Sustainable sources of income

It is difficult for the small farmers and fishermen on the outskirts of the rainforest to provide food on the table. Their fish disappear due to pollution, and their agricultural lands and the forests where they gather food are seized by the government and zoned for industry. The poor residents of the villages become easy to engage in illegal activities such as logging and mining even though it worsens both their own and the orangutans’ situation.

Improved income opportunities

Save the Orangutan and the local partner support the villagers in establishing improved income opportunities. Improved income opportunities will minimize illegal activities, which destroy nature. At the same time the survival of the orangutan is linked to increased livelihood.

Redundant middle men

When villagers lack market knowledge, they easily fall into the hands of middlemen. With the aid of information, exchange of experience and savings and loans groups, the middlemen become redundant. The farmers get much more money for their rubber, rattan and food at the markets when they do not have to pay off high-interest loans to middlemen and can sell their goods directly to the end user.

Based on the existing

In our work to create higher and more sustainable income, we always take account of the way the villagers already make a living and of the potential in the village. If the villagers fish, we support them in making fish farms to increase the fish stock or in creating higher profits on the sale of fish. This may require that the fish are processed in a new way or that the fishermen get more familiarized with the market for fish.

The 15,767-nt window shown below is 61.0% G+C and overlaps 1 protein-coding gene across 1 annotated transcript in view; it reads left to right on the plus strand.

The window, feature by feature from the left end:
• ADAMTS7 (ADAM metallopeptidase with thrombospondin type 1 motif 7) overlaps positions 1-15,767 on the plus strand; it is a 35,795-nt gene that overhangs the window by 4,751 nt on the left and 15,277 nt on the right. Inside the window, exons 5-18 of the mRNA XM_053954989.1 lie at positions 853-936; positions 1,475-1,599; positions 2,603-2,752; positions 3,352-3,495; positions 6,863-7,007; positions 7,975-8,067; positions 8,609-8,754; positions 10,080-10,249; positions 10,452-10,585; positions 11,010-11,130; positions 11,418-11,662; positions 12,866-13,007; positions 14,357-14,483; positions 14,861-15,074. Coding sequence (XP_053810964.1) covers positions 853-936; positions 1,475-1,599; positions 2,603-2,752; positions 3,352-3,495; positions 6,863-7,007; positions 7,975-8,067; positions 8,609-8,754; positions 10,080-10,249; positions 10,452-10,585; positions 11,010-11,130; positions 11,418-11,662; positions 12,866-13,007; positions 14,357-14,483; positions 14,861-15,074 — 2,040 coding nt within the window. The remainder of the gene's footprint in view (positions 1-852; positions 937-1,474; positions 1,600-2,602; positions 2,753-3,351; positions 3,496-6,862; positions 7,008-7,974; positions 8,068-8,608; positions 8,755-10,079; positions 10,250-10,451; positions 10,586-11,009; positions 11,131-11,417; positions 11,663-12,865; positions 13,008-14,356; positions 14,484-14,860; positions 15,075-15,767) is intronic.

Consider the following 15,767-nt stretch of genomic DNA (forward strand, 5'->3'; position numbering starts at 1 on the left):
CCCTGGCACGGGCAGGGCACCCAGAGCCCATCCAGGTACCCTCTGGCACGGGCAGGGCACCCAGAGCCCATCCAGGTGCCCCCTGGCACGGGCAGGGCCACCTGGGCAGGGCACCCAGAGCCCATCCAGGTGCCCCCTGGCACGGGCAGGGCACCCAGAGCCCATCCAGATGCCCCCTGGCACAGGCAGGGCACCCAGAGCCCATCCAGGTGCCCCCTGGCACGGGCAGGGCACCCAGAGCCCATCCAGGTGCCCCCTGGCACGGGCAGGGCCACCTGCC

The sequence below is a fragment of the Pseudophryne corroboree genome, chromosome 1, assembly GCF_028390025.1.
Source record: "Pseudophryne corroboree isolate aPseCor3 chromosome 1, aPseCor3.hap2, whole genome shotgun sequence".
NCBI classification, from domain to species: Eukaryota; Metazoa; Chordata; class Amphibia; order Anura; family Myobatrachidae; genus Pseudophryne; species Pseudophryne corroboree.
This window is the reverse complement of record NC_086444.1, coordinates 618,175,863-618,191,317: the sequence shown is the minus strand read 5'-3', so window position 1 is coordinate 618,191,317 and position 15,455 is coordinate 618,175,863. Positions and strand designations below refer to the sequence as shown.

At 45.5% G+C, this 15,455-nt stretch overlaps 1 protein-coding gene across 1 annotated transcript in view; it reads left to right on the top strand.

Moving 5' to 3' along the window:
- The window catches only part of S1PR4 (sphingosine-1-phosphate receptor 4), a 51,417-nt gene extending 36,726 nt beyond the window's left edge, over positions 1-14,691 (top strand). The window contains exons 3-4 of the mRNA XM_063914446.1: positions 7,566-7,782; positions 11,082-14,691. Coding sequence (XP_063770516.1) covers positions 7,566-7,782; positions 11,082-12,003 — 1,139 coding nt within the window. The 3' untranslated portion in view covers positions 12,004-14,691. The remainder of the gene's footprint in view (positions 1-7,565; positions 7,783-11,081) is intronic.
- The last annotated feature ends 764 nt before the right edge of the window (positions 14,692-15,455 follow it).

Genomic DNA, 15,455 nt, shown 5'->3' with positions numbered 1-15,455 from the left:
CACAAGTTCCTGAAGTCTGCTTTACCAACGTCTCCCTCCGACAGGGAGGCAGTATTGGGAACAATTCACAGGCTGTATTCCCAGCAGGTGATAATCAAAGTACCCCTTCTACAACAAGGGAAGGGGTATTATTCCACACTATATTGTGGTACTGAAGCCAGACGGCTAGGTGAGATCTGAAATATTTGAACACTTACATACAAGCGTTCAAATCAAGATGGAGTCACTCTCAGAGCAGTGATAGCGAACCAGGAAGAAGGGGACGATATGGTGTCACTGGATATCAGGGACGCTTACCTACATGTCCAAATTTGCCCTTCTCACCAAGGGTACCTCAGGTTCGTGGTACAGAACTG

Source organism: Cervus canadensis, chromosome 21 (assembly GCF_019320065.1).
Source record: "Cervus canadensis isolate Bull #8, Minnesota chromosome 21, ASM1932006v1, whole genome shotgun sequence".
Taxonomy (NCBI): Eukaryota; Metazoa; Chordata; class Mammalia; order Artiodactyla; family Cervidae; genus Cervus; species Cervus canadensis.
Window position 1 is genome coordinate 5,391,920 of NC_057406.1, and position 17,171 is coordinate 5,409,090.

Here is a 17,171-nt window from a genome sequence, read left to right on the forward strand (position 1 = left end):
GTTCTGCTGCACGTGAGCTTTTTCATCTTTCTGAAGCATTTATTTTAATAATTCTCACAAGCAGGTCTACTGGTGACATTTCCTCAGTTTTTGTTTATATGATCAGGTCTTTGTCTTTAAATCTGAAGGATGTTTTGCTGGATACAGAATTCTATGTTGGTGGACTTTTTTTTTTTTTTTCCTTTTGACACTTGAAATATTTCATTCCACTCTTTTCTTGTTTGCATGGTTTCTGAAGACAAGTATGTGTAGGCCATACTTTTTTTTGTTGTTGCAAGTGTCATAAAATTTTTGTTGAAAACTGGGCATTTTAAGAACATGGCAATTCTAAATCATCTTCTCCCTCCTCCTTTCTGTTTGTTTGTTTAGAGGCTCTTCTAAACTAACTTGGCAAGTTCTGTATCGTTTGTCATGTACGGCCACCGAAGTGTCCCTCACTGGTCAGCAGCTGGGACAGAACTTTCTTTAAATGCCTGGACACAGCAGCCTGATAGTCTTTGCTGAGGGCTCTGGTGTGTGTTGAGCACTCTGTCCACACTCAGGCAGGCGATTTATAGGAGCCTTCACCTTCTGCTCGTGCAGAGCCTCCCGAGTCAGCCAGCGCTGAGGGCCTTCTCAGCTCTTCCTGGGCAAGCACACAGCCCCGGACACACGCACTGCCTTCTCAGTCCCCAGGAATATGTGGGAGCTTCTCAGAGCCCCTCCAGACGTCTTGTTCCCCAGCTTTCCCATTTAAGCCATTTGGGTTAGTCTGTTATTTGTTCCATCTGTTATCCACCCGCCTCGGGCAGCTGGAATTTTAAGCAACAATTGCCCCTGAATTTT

Tools for new income sources

There is a tendency that an entire village support themselves in the same way. If the rubber harvest is poor, the disaster therefore hits the whole village. For that reason, Save the Orangutan’s project is also about providing the villages with tools to diversify their income sources. Mushroom production is an example of a new source of income for which there are both a market and a basis in many villages.

Study trips

Due to lack of infrastructure and lack of resources, there is no natural exchange of experiences between villages. We organise study visits so residents can see how others have improved their income. If they can see that a fish farm on dry land away from the polluted river works in another village, they more easily dare to invest in one themselves.

Exchange of experience

Save the Orangutan has taken part in establishing village groups and women’s groups. The groups meet to exchange experiences on for instance crops, processing and market conditions. It is easier to resist both the vagaries of nature and expensive middlemen when you are backed by others, and it is easier to negotiate a good price when you know how much others are getting for their goods.

Savings and loans groups

Save the Orangutan and the local partner, BOS, have had great success in establishing savings and loans groups in villages. Different forms have been tested, but the most effective savings and loans groups are found in village Timpah in the Mawas area. Here the interested people pay to the spokesperson every month, and every month they decide together which two to three persons shall be allowed to borrow the total sum at a low interest rate. Even small loans can make a big difference to the people in the village who would like to buy an assortment for a shop, tools or cattle.

Small loans make big difference

With the help of small loans, Mrs. Mika has been able to increase the turnover of her kiosk by 350 % in just two years. Her husband’s income isn’t stable, and the loan has therefore made a big difference to the family’s economy.